“Power”-less Pakistan

Pakistani leaders preoccupied with a Taliban insurgency and political infighting also face an explosive issue that could damage the credibility of governments for years to come: nationwide power outages. Attention was refocused on the energy crisis after recent high profile talks in Washington in which long-time allies, the United States and Pakistan, outlined steps to refurbish power stations in Pakistan.

Many Pakistanis, who face hours of crippling power cuts each day, doubt their government will take decisive action, despite a U.S. warning that the crisis threatens this nuclear armed nation’s economic and political stability.

The promised 4 Es – Employment, Education, Energy, Environment – of the current Pakistan Peoples Party (PPP) government are falling apart. Promises of tackling the recent energy crisis by building 8,000 Megawatts (MW) of new coal, solar, hydroelectric and wind electric generation plants have fallen through the cracks of the proverbial dilatory Pakistani political and bureaucratic elites.

Small towns and villages are experiencing power outages from 20 to 22 hours daily, whereas large cities such as Karachi, Lahore, Hyderabad, Faisalabad, Peshawar and Quetta are without power for at least half of every day as a result of shortages in power generation. An ageing transmission and distribution system, power theft, large commercial losses owing to poor billing and collection systems, and a power tariff scheme in desperate need of revision, are reasons for the current crisis.

With power demand at about 14,680 MW and current supply at 10,200 MW, the power supply shortage stands at 4,480 MW, which provides fertile ground for social and economic chaos.  Nevertheless, despite these “apparent” dire power shortages there is a path forward if only Pakistan embarks on a vigorous action program where it produces energy to its full capacity while ending power theft, improving billings and collections while reducing its technical losses. After researching the gap between the demand and supply and total capacity (19,000 MW) of electricity, we came to the following reasons for the shortage:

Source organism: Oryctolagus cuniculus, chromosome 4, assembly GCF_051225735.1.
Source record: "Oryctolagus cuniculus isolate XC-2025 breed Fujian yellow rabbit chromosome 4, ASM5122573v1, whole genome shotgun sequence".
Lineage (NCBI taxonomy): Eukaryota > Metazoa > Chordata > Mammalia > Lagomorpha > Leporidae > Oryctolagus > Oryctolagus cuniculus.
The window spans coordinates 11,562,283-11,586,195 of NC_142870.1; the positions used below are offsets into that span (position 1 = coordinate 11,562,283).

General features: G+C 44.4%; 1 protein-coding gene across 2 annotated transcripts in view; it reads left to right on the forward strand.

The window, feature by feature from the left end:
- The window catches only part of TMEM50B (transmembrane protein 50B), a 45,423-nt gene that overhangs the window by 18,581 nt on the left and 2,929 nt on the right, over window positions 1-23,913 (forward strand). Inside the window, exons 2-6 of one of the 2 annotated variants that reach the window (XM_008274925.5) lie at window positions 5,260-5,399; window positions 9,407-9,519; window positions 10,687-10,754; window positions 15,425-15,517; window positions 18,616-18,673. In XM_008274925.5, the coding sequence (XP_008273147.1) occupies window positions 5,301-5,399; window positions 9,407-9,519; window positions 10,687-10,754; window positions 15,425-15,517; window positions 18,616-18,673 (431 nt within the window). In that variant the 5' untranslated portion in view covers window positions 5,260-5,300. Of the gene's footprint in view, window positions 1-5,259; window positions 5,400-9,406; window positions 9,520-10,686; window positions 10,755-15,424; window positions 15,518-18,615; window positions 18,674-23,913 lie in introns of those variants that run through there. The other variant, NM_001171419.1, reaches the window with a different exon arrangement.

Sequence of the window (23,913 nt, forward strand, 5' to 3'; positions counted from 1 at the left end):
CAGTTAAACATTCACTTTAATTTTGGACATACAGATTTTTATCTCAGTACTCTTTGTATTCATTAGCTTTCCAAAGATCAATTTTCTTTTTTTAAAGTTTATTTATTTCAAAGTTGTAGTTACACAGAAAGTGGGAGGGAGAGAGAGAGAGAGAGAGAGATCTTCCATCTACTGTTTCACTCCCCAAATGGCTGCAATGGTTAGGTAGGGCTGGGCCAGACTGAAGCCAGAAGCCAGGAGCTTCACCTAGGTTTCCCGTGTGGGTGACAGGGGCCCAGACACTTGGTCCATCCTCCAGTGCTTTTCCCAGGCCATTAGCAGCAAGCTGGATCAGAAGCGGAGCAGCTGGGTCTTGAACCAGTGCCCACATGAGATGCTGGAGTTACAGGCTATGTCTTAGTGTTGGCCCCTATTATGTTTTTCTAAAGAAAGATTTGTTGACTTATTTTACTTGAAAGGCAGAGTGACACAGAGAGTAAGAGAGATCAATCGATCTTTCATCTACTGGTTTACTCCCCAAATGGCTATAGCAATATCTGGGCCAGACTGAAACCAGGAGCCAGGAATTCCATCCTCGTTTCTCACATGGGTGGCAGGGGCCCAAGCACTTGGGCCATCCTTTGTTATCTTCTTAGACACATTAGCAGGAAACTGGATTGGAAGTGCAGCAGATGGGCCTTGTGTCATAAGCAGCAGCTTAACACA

1. Hydropower contributes 6,500 MW of energy in the total energy mix of Pakistan. Recent excessively dry seasons, mismanagement and trans-boundary water issues have restricted this capacity to only 1,500 MW. Resulting in a shortage of 4,000 MW.

2. Independent Power Plants (IPPs) produce 6,250 MW. Due to non-payment in the energy pyramid, a circular debt (currently around $1.3 billion) has been created, resulting in a shortage of 1,500 MW.

3. Government owned power generation plants are underutilized. Most of them working way far below their capacity, either because of lack of funds for maintenance or unavailability of spare parts.

4. Power infrastructure, especially in transmission and distribution is old and defective, causing heavy line losses of electricity.

5. Power theft. Public and private theft of power contributes to 32% of the ‘line losses.’

Keeping the above factors in mind, we know that the relevant Pakistani authorities are trying their best to gather foreign financial and technical assistance to address this crisis. A new $125 million USAID Energy Program will upgrade five major power stations, replace more than 11,000 tube wells producing water for agriculture, and boost Pakistan’s overall power production by 10 percent.

In mid-January, U.S. Special Representative for Afghanistan and Pakistan Ambassador Richard C. Holbrooke launched the first phase of these energy projects in Islamabad, announcing the United States will contribute up to $1 billion to the energy sector. Technical support from the U.S. also is being provided by the  private sector, when GE’s CEO, Jeff Immelt met President Asif Ali Zardari last year, resulting in signing a Memorandum of Understanding this year to help Pakistan in the energy, water and transportation sectors.